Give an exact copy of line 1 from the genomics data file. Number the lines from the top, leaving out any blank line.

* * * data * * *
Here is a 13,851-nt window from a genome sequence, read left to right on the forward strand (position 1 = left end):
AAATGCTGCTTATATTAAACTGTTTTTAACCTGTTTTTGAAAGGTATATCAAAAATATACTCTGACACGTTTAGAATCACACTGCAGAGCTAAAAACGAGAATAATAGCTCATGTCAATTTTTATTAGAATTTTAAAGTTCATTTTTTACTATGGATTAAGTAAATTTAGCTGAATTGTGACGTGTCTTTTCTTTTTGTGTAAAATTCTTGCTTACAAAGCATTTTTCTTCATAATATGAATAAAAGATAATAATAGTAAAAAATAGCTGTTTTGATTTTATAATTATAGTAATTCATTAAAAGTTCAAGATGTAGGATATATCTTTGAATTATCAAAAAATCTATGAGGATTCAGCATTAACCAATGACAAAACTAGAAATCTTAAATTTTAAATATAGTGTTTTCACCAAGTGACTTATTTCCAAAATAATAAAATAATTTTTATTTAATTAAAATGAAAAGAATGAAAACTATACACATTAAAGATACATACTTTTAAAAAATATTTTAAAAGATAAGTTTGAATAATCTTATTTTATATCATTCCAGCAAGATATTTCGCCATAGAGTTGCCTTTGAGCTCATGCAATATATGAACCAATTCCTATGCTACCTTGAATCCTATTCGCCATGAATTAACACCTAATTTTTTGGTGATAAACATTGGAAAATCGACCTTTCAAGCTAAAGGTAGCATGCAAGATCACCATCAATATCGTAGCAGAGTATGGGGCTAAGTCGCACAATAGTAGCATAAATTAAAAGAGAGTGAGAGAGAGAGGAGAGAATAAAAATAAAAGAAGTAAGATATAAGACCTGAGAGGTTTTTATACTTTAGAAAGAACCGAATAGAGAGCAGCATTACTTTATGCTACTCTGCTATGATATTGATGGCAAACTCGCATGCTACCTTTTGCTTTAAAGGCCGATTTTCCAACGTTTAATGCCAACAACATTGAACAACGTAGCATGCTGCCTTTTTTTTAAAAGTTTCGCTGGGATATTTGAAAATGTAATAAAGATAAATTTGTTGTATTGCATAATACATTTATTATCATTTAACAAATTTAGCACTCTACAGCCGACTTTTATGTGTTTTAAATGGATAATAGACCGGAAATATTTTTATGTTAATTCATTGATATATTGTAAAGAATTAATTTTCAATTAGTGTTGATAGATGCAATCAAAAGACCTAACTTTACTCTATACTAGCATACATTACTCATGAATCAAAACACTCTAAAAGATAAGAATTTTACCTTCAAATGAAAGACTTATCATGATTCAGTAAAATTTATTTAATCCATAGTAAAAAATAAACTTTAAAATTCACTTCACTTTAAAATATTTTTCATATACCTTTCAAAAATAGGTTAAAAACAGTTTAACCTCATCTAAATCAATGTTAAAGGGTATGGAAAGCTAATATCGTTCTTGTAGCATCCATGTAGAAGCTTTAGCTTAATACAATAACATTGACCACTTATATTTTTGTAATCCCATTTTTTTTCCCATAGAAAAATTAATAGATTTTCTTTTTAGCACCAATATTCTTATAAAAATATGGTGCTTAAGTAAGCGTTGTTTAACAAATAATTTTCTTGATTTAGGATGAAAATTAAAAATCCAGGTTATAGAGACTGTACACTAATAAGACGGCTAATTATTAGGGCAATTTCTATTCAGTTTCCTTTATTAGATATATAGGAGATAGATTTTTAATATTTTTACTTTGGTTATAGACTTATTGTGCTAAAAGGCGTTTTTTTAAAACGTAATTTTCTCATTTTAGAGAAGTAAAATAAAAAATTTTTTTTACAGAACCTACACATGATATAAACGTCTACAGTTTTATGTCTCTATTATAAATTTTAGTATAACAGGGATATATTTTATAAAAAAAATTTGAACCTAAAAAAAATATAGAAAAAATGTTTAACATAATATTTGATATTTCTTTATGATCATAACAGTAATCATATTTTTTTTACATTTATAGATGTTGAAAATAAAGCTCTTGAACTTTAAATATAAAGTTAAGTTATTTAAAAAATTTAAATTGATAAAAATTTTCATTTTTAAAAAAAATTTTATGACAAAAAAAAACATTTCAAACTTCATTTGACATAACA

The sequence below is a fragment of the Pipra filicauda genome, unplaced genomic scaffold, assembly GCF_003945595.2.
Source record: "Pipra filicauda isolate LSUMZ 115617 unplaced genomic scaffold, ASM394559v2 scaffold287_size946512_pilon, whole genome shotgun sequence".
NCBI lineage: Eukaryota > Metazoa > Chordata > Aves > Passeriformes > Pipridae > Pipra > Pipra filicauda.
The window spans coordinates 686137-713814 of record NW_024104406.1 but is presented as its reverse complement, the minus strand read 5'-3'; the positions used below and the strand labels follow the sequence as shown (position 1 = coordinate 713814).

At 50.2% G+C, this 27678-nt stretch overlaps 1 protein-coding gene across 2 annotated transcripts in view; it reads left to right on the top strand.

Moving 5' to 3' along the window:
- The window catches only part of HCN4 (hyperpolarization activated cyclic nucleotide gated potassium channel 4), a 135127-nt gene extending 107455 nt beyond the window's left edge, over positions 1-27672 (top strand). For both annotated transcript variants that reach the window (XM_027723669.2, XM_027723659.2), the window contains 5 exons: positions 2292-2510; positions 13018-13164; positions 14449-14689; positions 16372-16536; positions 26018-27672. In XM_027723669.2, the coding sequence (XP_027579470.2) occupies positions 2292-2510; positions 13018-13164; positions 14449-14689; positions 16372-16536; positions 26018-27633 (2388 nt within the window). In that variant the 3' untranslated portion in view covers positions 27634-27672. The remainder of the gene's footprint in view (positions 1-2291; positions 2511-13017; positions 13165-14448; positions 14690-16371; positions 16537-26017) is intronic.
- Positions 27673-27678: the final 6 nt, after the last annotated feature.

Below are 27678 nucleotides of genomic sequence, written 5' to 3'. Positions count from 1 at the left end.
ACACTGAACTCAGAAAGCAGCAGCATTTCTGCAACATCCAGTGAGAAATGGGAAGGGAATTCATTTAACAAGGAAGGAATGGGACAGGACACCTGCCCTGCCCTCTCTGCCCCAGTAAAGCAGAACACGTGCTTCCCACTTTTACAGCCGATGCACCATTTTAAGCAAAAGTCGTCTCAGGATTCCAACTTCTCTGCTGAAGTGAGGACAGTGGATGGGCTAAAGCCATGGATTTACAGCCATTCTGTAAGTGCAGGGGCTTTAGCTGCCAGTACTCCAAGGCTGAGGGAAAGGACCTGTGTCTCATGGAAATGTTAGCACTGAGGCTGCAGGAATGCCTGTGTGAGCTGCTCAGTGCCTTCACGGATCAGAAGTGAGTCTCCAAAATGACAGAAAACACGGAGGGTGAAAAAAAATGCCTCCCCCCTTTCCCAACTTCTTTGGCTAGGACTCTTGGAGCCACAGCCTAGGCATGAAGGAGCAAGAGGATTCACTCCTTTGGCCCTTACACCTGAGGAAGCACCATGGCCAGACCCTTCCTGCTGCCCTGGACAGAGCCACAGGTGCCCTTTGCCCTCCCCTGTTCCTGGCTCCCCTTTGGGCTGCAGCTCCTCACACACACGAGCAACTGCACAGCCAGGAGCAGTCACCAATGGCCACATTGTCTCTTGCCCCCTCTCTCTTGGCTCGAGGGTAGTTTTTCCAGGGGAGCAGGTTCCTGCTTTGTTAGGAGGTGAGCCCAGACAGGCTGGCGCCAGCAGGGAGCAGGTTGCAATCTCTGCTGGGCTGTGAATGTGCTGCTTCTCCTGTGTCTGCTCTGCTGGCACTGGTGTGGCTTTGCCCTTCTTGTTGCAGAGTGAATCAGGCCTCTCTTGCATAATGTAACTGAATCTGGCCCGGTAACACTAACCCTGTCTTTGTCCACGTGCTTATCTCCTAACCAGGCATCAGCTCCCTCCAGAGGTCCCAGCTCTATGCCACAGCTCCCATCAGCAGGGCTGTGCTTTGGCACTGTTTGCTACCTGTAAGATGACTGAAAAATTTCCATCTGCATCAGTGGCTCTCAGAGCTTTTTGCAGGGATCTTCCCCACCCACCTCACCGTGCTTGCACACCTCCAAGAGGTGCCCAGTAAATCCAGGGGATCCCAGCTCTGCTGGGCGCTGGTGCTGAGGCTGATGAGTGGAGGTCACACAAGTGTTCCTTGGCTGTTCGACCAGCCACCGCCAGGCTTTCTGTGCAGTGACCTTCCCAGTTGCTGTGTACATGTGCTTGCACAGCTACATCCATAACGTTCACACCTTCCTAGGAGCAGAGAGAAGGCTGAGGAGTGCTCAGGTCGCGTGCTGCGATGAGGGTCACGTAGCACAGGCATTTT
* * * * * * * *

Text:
Here is a 13,851-nt window from a genome sequence, read left to right on the forward strand (position 1 = left end):